Such as getting back to school or getting back to work. All kinds of wonderful things begin after the summer. It’s only natural, therefore, that someone such as I who places what passes for his thoughts, ideas and humour in front of the reading public each week would want to think about that as well.
I’d like to talk about the different types of people who claim to read “The View” and what their expectations of it might be. I do that from time to time, although not very much.
Nevertheless, I should be taking into account the various individuals and groups of individuals who expect to be enlightened, informed and inspired on a regular basis.
If you think catering to the interests of maybe a hundred people is easy, think again. In that vast number of readers, I include one clergyman, one clergyman’s wife, two immediate family members, one Pentecostal person, one ex-mayor, one lovely lady, one old buddy, two Salvationists, one newspaper editor, Perry F. Rockwood’s studio audience and a wide assortment of people who otherwise hold me in high esteem.
Try satisfying that lot with a scintillating and insightful brief glance at the world as I see it — in short, “The View From Here.”
As St. Paul put it (my interpretation in my words), “would if I could but usually I can’t.” Allow me to give some of my perceptions on just a few of the groups who try to better themselves each week at my expense.
Take the Pentecostal person, for example. Pentecostals are noted fundamentalists. I am anything but. They take the Bible literally, word for word. I do not. What can I possibly say to them that will have them thinking, “he’s not a bad fellow after all?”
I am pleased and proud to announce that I have some really good friends in the Pentecostal church. I can say to them, and have on occasion, “How on earth can you possibly believe that?”
And they’ll come back to me with exactly the same words. One such fellow has a marvelous intellect, much better than mine. But at the end of one of our give-and-take sessions, I can say to him honestly, “You know, I learned a lot from you today,” and I’m delighted when he says, “And I also learned from you.”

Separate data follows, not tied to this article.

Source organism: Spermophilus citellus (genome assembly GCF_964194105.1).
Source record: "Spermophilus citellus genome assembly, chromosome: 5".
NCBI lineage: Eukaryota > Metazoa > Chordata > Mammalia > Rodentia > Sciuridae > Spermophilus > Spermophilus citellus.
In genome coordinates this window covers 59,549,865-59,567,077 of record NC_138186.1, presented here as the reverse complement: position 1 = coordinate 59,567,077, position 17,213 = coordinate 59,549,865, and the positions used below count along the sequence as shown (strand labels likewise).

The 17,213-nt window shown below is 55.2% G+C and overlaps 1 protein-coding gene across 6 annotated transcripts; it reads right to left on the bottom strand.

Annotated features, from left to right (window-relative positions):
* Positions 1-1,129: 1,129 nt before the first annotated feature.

I know my column must disappoint my Pentecostal friends terribly sometimes, as well as the several others with no faith or belief structure at all. But that's OK. I know they still love me. In a perfect world that’s how it would be with all of us all the time.
Speaking of atheists — and I was — this was seen on a headstone:
Here lies atheist Marvin Snow;
All dressed up with nowhere to go. In all the years I’ve been writing this column, I don’t think I’ve ever had a letter from an atheist. At least not that I know of. Of course, I may have had letters from axe murderers and not known it.
No atheist has ever said, “Dear Ed, I’m an atheist. Just thought I’d drop you a word or two.”
The problem is that atheists don’t believe in anything other than themselves, so it’s a little hard to offend them. Besides, I’m always left with the thought that atheists are so much busier than the rest of us. I don’t know why. It may have something to do with the fact that they might believe in the devil and think he’s on their tail all the time. I think that’s how I’d feel if I were an atheist. Anyway, I never have them in mind when I write anything. Sorry.
Take the “one old buddy.” The problem with old buddies is that they’ve seen you at your worst and can recognize when you’re being an absolute hypocrite. That’s a label I try most strenuously to avoid. I despise the very word. Our minister had this thought for us last week.
“Some people characterize the church as being full of hypocrites,” he said, “the proper response to that is that there’s always room for one more.”
When I talk about young people and the way they carry on these days, I tend to forget that my old buddies have walked the roads with me after dark on warm summer nights and each of us knows what the other was up to.
They know when I complain about the boys raiding my fruit trees whose gooseberry bushes we swiped clean on a regular basis. I have reason to be wary of the term hypocrite, although that doesn’t stop me from writing like one.
When I was a university student in Halifax in 1957-58, there was a radio show called the “Old-Fashioned Gospel Hour.” I was a divinity student in those days and felt that I should listen to it as often as possible. (More fertile ground for hypocrisy.)
The theology was espoused by an old pastor called Perry F. Rockwood, and was about as far away from my own beliefs as Cape Spear is from Gibraltar.
On each broadcast, Pastor Perry would read letters from Tasmania, Botswana, the Philippines and other far-off locales. Curiously, none ever seemed to come from Halifax. These letters would proclaim how the pastor’s sermons saved their souls from eternal damnation. I used to picture him in his studio surrounded by his congregation and choirs, ripping open envelopes with funny looking stamps with furious abandon.
Now I know he’s practically all alone in that little studio with a couple of microphones and a CD player. Impressively, the good pastor is still broadcasting and that was more than 50 years ago.
But I’m not thinking of him when I write. If I've omitted your group from my thought processes, feel free to write and thank me.
I love you all.
Ed Smith lives in Springdale. His email address is email@example.com.